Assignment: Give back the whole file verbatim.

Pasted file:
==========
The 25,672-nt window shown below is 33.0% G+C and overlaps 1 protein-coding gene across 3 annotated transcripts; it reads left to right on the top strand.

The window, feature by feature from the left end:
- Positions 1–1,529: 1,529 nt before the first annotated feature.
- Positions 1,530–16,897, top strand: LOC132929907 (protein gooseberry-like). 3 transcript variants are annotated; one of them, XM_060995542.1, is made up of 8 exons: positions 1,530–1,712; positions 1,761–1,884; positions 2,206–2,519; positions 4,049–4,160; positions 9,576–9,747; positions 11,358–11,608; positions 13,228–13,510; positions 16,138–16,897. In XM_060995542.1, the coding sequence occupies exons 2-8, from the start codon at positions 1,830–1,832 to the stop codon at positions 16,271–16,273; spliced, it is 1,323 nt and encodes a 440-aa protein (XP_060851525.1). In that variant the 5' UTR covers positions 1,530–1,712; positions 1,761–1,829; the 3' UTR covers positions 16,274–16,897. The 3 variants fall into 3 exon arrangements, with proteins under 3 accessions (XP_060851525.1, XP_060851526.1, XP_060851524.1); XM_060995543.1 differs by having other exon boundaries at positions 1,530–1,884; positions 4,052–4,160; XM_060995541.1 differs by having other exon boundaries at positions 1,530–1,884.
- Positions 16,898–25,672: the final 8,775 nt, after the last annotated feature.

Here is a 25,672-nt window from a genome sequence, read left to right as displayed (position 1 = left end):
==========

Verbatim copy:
The 25,672-nt window shown below is 33.0% G+C and overlaps 1 protein-coding gene across 3 annotated transcripts; it reads left to right on the top strand.

The window, feature by feature from the left end:
- Positions 1–1,529: 1,529 nt before the first annotated feature.
- Positions 1,530–16,897, top strand: LOC132929907 (protein gooseberry-like). 3 transcript variants are annotated; one of them, XM_060995542.1, is made up of 8 exons: positions 1,530–1,712; positions 1,761–1,884; positions 2,206–2,519; positions 4,049–4,160; positions 9,576–9,747; positions 11,358–11,608; positions 13,228–13,510; positions 16,138–16,897. In XM_060995542.1, the coding sequence occupies exons 2-8, from the start codon at positions 1,830–1,832 to the stop codon at positions 16,271–16,273; spliced, it is 1,323 nt and encodes a 440-aa protein (XP_060851525.1). In that variant the 5' UTR covers positions 1,530–1,712; positions 1,761–1,829; the 3' UTR covers positions 16,274–16,897. The 3 variants fall into 3 exon arrangements, with proteins under 3 accessions (XP_060851525.1, XP_060851526.1, XP_060851524.1); XM_060995543.1 differs by having other exon boundaries at positions 1,530–1,884; positions 4,052–4,160; XM_060995541.1 differs by having other exon boundaries at positions 1,530–1,884.
- Positions 16,898–25,672: the final 8,775 nt, after the last annotated feature.

Here is a 25,672-nt window from a genome sequence, read left to right as displayed (position 1 = left end):